Today, the funding of international missionaries in the LCMS is handled primarily through a program called Network-Supported Missionary (NSM), where each missionary intentionally works with a body of supporters, including individuals, congregations, and organizations, before and during field deployment. So while the missionary is not technically “self-funded” as the missionary has an entire support network based at the International Center (including pension, health insurance, travel support, housing support, human resources, IT support, et. al.), there is a greater responsibility placed on the missionary to assist in the raising of support for the mission work. While there are advantageous and disadvantageous to this method of support, after many years of having fewer missionaries on the field, it has allowed the LCMS to increase the number of missionaries over the past few years.
With that brief introduction to missionary funding in the Missouri Synod, we wanted to take the opportunity to draw attention to a particular missionary who has specific needs at a given moment. In the future, we hope regularly to feature different missionaries. Today, we would like to feature Rev. Alan Ludwig, who received a call from the Board for International Mission in June 2011 to serve in Russia. We have a goal of getting Rev. Ludwig to Russia by October 2011. Time is short to meet this goal. Thank you for this opportunity to introduce Rev. Alan Ludwig to you.
Rev. Alan Ludwig serves the Lord through The Lutheran Church—Missouri Synod in Siberia, Russia. He is a theological educator, which includes teaching seminary courses, working with team members in developing theological education in Russia and other republics of the former Soviet Union and, upon request, teaching and preaching at a local Lutheran congregation in the city of Novosibirsk in Siberia. Since 1998, Alan has worked with the Siberian Evangelical Lutheran Church (SELC) and taught seminary courses at Lutheran Theological Seminary in Novosibirsk, which is operated by the SELC, a partner/sister church of the LCMS. The seminary was founded in 1997.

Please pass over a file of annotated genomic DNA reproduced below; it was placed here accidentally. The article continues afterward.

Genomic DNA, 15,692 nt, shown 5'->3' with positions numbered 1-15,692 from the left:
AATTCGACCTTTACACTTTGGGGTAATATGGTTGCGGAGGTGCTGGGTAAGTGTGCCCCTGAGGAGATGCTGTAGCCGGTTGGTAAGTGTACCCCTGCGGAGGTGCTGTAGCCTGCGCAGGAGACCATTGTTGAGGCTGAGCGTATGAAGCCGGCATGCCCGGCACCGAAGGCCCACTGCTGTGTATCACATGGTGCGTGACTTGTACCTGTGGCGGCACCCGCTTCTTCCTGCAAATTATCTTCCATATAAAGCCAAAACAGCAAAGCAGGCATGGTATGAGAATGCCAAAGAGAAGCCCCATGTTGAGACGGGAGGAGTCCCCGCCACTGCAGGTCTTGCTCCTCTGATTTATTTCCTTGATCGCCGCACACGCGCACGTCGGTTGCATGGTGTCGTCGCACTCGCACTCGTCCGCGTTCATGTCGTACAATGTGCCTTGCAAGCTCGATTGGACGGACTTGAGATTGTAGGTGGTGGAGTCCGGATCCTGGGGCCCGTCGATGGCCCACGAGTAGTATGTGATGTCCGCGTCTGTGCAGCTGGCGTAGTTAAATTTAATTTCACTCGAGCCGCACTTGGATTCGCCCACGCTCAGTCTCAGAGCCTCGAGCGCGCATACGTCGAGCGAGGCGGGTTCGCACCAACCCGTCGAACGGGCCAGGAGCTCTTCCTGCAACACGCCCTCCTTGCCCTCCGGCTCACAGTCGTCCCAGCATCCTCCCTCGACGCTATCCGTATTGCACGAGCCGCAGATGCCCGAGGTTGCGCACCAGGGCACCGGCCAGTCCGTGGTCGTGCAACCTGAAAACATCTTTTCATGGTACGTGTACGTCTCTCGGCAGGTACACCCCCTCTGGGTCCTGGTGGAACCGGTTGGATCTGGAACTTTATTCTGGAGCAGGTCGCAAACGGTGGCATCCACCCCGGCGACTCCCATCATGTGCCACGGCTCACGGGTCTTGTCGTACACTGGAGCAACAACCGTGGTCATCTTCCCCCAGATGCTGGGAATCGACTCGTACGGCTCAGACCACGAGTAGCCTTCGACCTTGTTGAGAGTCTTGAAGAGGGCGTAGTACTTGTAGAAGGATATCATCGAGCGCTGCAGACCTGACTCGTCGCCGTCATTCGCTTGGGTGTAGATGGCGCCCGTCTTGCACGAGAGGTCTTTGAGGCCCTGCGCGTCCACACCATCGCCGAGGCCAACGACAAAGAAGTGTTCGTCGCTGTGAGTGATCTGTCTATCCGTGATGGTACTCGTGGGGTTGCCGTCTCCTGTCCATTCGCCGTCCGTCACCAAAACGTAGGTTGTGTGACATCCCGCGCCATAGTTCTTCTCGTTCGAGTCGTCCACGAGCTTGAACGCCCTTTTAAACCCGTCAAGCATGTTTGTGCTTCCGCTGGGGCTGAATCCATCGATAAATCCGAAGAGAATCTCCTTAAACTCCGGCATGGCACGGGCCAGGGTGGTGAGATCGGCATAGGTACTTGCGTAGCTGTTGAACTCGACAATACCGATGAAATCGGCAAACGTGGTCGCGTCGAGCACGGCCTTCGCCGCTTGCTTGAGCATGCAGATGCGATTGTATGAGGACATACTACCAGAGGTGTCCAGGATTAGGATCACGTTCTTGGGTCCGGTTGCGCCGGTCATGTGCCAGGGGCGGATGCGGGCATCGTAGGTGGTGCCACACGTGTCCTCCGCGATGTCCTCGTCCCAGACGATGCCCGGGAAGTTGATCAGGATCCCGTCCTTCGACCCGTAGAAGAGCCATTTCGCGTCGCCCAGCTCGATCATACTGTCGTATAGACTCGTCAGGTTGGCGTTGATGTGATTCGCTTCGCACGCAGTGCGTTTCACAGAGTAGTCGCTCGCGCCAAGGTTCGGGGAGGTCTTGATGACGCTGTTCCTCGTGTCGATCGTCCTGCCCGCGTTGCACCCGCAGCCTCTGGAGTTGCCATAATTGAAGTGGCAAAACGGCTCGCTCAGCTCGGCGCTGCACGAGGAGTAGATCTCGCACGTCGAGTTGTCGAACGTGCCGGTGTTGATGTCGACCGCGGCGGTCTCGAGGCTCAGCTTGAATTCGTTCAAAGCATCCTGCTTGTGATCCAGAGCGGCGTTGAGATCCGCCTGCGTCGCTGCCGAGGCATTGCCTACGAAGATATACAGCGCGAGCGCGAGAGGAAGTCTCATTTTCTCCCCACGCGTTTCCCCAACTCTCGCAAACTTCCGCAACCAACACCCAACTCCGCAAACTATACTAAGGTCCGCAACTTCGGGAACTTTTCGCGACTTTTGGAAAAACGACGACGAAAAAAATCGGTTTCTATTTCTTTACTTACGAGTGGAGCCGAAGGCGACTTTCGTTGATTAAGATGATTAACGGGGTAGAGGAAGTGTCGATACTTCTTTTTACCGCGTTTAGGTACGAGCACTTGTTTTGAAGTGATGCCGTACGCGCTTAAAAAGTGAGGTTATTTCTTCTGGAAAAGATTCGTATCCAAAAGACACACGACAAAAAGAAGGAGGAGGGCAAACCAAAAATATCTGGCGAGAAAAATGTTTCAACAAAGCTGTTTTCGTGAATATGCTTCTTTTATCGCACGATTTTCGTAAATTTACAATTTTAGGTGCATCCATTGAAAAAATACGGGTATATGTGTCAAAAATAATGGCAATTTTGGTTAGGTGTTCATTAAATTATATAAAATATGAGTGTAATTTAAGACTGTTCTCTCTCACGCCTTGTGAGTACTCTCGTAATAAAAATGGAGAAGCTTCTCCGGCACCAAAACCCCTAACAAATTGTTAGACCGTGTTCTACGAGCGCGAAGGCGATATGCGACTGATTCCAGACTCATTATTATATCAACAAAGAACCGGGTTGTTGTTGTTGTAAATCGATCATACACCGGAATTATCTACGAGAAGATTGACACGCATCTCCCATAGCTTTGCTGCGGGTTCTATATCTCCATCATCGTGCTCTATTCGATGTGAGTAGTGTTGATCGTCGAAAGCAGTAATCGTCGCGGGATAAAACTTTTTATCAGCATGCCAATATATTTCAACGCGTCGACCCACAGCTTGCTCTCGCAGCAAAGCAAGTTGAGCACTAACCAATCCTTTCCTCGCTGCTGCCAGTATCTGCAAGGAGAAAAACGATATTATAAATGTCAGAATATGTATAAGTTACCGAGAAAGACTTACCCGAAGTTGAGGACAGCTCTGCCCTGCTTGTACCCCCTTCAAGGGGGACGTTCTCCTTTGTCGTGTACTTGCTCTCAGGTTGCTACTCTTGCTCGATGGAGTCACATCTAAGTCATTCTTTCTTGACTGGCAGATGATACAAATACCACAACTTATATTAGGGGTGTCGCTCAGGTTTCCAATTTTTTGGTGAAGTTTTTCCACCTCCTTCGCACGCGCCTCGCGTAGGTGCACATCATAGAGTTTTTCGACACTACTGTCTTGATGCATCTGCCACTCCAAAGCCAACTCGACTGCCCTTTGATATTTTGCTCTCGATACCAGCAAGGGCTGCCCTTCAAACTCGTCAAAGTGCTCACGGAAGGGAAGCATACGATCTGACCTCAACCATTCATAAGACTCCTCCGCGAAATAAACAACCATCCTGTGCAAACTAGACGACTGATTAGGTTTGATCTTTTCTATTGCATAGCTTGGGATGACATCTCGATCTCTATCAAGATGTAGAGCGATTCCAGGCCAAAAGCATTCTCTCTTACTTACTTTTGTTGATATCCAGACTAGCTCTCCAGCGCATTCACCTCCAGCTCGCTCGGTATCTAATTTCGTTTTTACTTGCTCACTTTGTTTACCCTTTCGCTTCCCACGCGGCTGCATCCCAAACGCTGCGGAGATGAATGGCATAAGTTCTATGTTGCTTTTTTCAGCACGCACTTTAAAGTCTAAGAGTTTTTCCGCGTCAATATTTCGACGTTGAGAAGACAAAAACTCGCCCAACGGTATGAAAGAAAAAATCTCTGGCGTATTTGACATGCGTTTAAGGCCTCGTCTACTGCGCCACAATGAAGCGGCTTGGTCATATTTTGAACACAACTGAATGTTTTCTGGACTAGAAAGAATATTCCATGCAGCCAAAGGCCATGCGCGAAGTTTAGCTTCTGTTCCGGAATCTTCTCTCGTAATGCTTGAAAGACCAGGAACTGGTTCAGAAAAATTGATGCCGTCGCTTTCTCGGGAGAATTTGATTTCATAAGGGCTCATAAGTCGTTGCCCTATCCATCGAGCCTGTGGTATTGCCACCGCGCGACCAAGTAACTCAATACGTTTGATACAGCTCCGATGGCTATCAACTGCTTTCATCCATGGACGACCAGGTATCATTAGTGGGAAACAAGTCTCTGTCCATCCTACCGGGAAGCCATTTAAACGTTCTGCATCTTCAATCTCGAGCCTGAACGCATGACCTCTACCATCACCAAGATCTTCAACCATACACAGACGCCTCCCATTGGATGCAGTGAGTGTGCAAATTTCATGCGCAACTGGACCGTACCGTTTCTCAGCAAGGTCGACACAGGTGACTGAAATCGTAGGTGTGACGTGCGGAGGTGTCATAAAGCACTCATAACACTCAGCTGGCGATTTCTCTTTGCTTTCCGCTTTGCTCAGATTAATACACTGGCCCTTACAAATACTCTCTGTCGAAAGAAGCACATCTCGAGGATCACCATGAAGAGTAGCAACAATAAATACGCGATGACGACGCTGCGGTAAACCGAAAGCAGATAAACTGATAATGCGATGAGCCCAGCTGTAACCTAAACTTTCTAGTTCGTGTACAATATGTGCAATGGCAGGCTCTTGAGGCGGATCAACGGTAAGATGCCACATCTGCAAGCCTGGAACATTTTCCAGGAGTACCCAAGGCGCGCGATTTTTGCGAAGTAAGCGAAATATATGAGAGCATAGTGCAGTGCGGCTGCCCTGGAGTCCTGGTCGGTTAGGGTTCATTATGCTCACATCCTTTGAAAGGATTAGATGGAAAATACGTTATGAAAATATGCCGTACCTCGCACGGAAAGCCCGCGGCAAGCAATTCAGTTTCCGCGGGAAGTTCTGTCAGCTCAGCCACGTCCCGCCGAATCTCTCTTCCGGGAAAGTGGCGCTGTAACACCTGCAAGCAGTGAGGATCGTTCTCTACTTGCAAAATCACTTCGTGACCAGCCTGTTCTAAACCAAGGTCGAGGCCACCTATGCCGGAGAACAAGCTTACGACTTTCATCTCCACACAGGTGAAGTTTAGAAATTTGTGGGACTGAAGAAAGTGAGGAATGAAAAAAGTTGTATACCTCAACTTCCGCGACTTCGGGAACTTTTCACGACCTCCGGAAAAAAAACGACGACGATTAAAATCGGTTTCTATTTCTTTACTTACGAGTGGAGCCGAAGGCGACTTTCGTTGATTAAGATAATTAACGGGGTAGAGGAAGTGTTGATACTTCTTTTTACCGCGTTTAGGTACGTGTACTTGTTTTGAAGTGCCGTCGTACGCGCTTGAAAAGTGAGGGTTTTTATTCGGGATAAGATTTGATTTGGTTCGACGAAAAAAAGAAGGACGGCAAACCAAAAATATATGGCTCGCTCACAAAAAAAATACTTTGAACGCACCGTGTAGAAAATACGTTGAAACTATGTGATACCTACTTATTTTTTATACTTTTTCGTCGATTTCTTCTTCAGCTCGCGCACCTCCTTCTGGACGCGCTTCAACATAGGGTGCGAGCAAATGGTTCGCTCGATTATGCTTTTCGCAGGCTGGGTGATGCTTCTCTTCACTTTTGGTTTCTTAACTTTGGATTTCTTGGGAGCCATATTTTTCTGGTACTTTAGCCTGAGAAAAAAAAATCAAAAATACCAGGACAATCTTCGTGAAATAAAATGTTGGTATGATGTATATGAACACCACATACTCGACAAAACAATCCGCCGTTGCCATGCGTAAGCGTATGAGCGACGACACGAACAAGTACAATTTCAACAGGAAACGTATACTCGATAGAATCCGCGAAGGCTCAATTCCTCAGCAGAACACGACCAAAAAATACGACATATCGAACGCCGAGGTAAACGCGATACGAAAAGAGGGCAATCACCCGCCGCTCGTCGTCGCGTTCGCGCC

Alan graduated from Concordia Seminary, St. Louis, in 1989 with an M.Div., and earned an S.T.M. in 1992. From 1992-98, Alan served as the pastor of Concordia Lutheran Church, Cresbard, S.D., and Immanuel Lutheran Church, Wecota, S.D. Alan also served on the staff of LOGIA, a Lutheran theological journal. Prior to attending seminary, Alan graduated from Boise State University with a Bachelor of Music and worked as a private music teacher. His hobbies include music, art, poetry, literature, computers and walking.
Please pray for Alan as he serves in this capacity. He asks, “Pray that my wife, Patricia, and I would adjust to the new roles God has given us, and for me, that I may faithfully fulfill my call to serve the church in Siberia. We desire prayers for the SELC: for the bishop, the pastors and the deacons—that the Lord keep them faithful in preaching the Word and administering the Sacraments; for the laity—that they grow in grace and in the knowledge of the Son of God; for the continued spread of the Gospel throughout the vast territory of Siberia. Finally, we request prayers for our seminarians—that they be molded by the Word of God into faithful and worthy candidates for the holy ministry, and that our seminary rector would be sustained in his demanding role.”